Bacteria don’t simply reproduce and “infect”, they also actively communicate via specialized signaling molecules with other bacteria, both of the same species, and quite different species.
Bio-engineers have learned how to exploit this communicative activity–using commensal, or co-existing, bacteria– to attack pathogenic (disease causing), bacterial strains. The targeted bacteria: Vibrio cholerae, the germ that causes cholera, one of the scourges of the developing world.
Cholera is also often the first disease to appear following intense bombing in urban war zones, due to the rupturing of sewer pipes and the leakage of sewage into the water supply.
Two Cornell bio-engineers, Faping Duan and John C. March, successfully transformed a strain of E. coli into a “commensal communicator” that blocked the virulence of V. cholerae, the bacteria that causes cholera, in mice.
Using a “stably transformed” strain of Escherichia coli (known as Nissle 1917 or Nissle cqsA) that over-expressed a chemical communicator known as CAI-1 (cholera auto-inducer 1). In previous experiments, this molecule was shown to prevent virulence (rapid growth) in the presence of another signaling molecule–auto-inducer 2.
It is believed that these chemical signals induce the targeted bacteria to alter their gene expression “profiles” related to reproduction.
The researchers wanted to test the effect of this molecular communication on V. cholerae virulence gene expression and colonization. For their test subjects, researchers use an infant mouse model.
Quoting from the abstract: “We found that pretreatment of mice for 8 hours with Nissle engineered to express CAI-1 (Nissle-cqsA) greatly increased the mice survival rates (92%) following ingestion of V. cholerae.” The shorter the time period between pretreatment (with the E. coli strain) and ingesting (of the V. cholerae), the lower the survival percentage–but the delayed (4 hour) pre-treatment still offered a 77% increased survival rate to the mice. Treatment at the same time as ingestion increased survival rates by 29%.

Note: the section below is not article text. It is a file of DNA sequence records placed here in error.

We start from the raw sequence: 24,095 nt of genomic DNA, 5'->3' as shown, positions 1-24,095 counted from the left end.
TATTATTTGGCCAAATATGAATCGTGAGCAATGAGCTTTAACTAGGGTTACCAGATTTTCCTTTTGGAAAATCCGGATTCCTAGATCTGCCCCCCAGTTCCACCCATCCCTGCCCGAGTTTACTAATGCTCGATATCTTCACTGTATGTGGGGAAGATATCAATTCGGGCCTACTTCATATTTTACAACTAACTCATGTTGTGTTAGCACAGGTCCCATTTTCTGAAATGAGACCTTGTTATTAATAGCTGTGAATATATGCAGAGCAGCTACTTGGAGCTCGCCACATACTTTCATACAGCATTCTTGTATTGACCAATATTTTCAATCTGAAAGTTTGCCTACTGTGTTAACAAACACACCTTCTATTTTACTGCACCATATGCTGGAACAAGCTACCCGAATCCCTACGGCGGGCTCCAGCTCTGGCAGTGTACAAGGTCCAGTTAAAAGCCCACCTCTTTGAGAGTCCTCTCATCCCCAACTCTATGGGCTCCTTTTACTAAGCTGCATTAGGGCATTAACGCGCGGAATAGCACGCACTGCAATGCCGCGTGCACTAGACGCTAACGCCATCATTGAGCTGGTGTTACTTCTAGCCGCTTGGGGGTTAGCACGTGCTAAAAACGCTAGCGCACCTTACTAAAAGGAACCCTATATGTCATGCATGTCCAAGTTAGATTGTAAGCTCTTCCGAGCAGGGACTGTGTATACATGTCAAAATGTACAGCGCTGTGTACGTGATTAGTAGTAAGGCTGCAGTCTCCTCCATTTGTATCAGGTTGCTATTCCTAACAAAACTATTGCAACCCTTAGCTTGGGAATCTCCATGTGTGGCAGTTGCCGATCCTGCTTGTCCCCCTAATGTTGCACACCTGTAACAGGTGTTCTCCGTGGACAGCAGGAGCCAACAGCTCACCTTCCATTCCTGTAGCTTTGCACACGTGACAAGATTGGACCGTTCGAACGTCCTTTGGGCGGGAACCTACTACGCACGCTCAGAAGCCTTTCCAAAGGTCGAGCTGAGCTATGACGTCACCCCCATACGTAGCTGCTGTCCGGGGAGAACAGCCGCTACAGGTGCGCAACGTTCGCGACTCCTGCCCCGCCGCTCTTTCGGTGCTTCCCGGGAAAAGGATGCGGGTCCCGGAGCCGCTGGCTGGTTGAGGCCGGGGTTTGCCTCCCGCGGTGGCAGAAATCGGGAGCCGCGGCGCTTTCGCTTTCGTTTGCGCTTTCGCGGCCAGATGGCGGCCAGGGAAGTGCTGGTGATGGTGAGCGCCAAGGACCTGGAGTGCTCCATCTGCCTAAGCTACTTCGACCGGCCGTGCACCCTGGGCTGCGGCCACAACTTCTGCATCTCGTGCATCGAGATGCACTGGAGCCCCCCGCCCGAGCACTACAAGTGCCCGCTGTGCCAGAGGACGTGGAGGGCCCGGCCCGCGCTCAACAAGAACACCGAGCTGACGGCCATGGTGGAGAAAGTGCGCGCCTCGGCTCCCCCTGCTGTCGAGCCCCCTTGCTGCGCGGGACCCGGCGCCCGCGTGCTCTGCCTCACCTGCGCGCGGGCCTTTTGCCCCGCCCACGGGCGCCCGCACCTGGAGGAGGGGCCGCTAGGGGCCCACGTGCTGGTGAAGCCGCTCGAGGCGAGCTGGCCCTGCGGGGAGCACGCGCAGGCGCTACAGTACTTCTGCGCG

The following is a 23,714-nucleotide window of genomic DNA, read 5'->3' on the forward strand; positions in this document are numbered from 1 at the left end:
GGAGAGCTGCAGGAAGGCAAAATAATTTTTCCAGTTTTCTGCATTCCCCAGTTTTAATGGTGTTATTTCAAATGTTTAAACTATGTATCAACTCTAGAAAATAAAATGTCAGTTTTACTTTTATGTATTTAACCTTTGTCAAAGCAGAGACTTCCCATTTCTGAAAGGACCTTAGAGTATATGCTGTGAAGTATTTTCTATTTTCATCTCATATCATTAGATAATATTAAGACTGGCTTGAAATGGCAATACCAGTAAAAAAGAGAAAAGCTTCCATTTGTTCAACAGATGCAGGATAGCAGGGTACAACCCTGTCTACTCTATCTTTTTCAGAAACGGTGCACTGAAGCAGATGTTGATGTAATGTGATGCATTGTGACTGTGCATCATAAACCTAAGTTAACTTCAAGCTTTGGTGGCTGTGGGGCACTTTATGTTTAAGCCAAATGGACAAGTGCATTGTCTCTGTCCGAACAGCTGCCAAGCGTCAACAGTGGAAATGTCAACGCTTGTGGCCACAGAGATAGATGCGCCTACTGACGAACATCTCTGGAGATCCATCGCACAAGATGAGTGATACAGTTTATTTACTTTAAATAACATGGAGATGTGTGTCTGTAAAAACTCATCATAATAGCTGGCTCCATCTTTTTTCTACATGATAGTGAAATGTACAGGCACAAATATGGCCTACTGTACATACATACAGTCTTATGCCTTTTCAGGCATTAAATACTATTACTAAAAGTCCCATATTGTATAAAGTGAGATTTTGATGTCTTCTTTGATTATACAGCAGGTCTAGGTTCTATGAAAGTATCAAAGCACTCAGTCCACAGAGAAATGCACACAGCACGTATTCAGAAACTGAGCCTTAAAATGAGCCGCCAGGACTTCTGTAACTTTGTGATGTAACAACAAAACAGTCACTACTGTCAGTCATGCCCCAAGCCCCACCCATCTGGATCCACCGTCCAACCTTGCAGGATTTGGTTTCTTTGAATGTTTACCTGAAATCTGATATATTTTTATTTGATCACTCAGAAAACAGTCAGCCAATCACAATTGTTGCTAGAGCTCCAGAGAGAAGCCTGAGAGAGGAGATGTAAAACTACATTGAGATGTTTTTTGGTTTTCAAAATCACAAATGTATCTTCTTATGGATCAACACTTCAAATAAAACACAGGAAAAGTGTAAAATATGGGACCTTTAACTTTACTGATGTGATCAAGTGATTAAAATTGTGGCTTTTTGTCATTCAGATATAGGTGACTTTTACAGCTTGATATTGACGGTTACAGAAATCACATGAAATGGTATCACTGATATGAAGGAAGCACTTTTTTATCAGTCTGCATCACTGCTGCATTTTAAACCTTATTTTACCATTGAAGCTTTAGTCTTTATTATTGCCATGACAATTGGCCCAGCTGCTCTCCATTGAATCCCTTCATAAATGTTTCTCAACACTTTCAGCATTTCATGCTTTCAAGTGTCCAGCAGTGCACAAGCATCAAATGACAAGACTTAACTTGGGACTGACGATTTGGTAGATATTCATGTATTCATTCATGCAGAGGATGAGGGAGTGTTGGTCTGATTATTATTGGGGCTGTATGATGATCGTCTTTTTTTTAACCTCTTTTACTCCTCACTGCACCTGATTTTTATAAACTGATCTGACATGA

The researchers also found an “80% reduction in cholera toxin binding to the intestines of mice pretreated for 8 hours with Nissle-cqsA. Further, the numbers of V. cholerae in treated mouse intestines was reduced by 69% after 40 h.”
This important research on communication between commensal bacteria demonstrates an easily administered, economical and effective prevention treatment that will hopefully be brought into use (pending human trials) to prevent cholera in humans, and, that the technique can be applied to preventing other human diseases.
Vibrio cholerae, the bacteria that causes the disease cholera (a disease that usually spreads via a tainted water supply or water table), is actually present in many peoples’ intestines, only in quite small numbers. Most of the bacteria that are ingested die in the acidic environment of the stomach. However, if the bacteria are able to make it past this natural barrier and into the intestines, and from there through the mucus lining, a colony of the rod-shaped microbes could take hold and quickly bloom, altering the salt content of the intestines, and causing severe diarrhea, eventual dehydration, and, in the case of infants and those with compromised immune systems, sometimes death.
Using animals for scientific research has been the subject of many protests and calls for testing bans. However, given the inestimable value of live animal models for disease prevention research, it would seem that the adoption of ethical/humane treatment rules is more warranted, rather than any outright ban. Without animal models, researchers would be forced to guess at outcomes and gamble with human lives (via administering untested vaccines, etc.), risking lawsuits, the shutting down of research efforts, and ultimately, the failure to find cures for a myriad of human diseases.
Results of this bio-engineering research (‘Engineered bacterial communication prevents Vibrio cholerae virulence in an infant mouse model’) were published on the Proceedings of the National Academy of Sciences website, May 13, 2010.